According to the New York Daily News, ESPN has signed Ryan to a multi-year deal to serve as an NFL analyst. The ex-Jets and Bills coach will have a spot on “Sunday NFL Countdown.”
ESPN is in the process of overhauling its signature NFL studio show. With longtime host Chris Berman stepping down, the program will take on a different feel next season. Though Trey Wingo and Suzy Kolber have long been considered the favorites to succeed Berman, sideline reporter Sam Ponder has reportedly gained momentum as a surprise candidate to fill the chair. Last year, ESPN added Randy Moss, Matt Hasselbeck and Charles Woodson to the analyst desk. They replaced Cris Carter, Keyshawn Johnson and Tom Jackson.
Ryan’s bombastic nature may have worked against him as a head coach, but it should suit him just fine as a talking head.
|03.17.17 at 12:12 pm ET|
Why did it take so long for Dont’a Hightower’s market to come in free agency?
Maybe it wasn’t just because teams didn’t see how they could use him properly, but rather teams had some injury concerns.
Hightower battled shoulder and knee issues in 2016 and has only played a full season once in his five-year career, not playing more than 13 games in each of his last three seasons.
According to Mike Florio of Pro Football Talk, the Jets’ interest in Hightower “zeal diminished” after giving him a physical when he was in for a visit on Sunday. The report added the Jets made an initial offer of $62.5 million over five years, but after the physical the guarantees wouldn’t be something Hightower would agree to.
The MMQB’s Albert Breer added the Jets actually pulled their offer after the physical, so it appears there were legitimate concerns with the linebacker.
The Patriots know Hightower better than anyone in the league given he’s spent five years with the organization, and were seemingly comfortable signing him to a four-year deal, but it definitely is worth noting a possible reason it took so long for his market to develop was because of injury concerns.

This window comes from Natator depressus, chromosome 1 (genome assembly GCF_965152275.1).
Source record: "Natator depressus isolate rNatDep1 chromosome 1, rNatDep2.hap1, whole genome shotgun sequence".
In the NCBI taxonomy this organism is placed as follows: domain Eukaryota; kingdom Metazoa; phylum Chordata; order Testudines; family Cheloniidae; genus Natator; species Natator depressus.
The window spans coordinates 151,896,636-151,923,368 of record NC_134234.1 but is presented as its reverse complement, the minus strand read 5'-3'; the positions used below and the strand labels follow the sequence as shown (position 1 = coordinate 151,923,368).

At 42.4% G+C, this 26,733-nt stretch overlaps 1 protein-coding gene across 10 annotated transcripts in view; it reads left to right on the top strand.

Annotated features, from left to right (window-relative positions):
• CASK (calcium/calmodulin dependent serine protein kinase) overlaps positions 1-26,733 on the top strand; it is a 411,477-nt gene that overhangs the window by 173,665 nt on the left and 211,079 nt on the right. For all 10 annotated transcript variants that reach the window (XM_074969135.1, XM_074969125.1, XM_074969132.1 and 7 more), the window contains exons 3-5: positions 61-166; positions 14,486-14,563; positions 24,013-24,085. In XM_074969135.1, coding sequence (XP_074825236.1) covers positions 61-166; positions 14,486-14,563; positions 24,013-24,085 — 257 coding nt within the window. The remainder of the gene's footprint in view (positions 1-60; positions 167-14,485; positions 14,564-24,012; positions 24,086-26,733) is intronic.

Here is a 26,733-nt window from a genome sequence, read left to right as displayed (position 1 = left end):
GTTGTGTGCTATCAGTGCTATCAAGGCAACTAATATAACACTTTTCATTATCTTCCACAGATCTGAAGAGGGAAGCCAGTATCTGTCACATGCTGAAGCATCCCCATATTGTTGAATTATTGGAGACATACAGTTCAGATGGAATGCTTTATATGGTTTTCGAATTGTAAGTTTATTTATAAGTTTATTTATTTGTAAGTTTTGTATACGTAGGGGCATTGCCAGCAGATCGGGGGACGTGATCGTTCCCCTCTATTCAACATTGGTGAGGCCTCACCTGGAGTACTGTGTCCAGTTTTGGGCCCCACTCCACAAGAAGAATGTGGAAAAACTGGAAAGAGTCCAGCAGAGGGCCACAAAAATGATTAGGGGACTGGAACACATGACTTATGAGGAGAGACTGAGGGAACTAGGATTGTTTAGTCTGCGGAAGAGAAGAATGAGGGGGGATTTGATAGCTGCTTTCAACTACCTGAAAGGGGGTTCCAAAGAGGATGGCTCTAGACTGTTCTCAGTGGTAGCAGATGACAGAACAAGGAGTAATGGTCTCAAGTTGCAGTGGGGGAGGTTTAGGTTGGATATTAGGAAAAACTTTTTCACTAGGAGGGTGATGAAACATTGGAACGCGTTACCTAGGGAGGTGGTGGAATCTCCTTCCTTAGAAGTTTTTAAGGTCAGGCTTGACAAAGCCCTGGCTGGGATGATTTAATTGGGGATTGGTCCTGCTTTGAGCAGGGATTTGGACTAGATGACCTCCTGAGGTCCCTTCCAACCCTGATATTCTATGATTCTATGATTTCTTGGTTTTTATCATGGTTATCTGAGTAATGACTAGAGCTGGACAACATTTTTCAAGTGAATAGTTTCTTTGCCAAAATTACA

For more Patriots news, visit weei.com/patriots.
|03.17.17 at 11:20 am ET|
Restricted free agent Malcolm Butler visited with the Saints on Wednesday and Thursday, and according to coach Sean Payton, the visit went well.
So well that Payton was comfortable talking about the 27-year-old on Xtra 360 radio in San Diego on Friday morning.
“You know, coming out of a small town in Mississippi and through junior college and into West Alabama, it’s pretty amazing,” Payton said courtesy of ESPN.com. “And the first three years he’s had in this league, shoot, he’s had a tremendous amount of success, winning two Super Bowls in three years and being a big part of a team that’s accomplished a lot. So I’d say he’s humble, but when you watch the tape, he plays with a chip on his shoulder.”
Payton added: “We’ve practiced with New England now in that three-year time frame twice, so there’s a lot of additional practice tape that we have a chance to look closely at. And I’m sure Bill [Belichick] and his staff were the same way when evaluating [Brandin] Cooks.”
Butler is a restricted free agent, not an unrestricted free agent, which is where things get tricky.
Since the Patriots gave him the first-round tender, he’s on the books for $3.91 million in 2017 once he signs the deal and if another team places an offer sheet on him and the Patriots do not match, the Patriots get that team’s first-round pick in return. In the Saints’ case it would be the No. 11 overall pick. New Orleans appears hesitant to do that, but probably would be willing to part ways with their No. 32 pick, which they got from New England in the Brandin Cooks trade.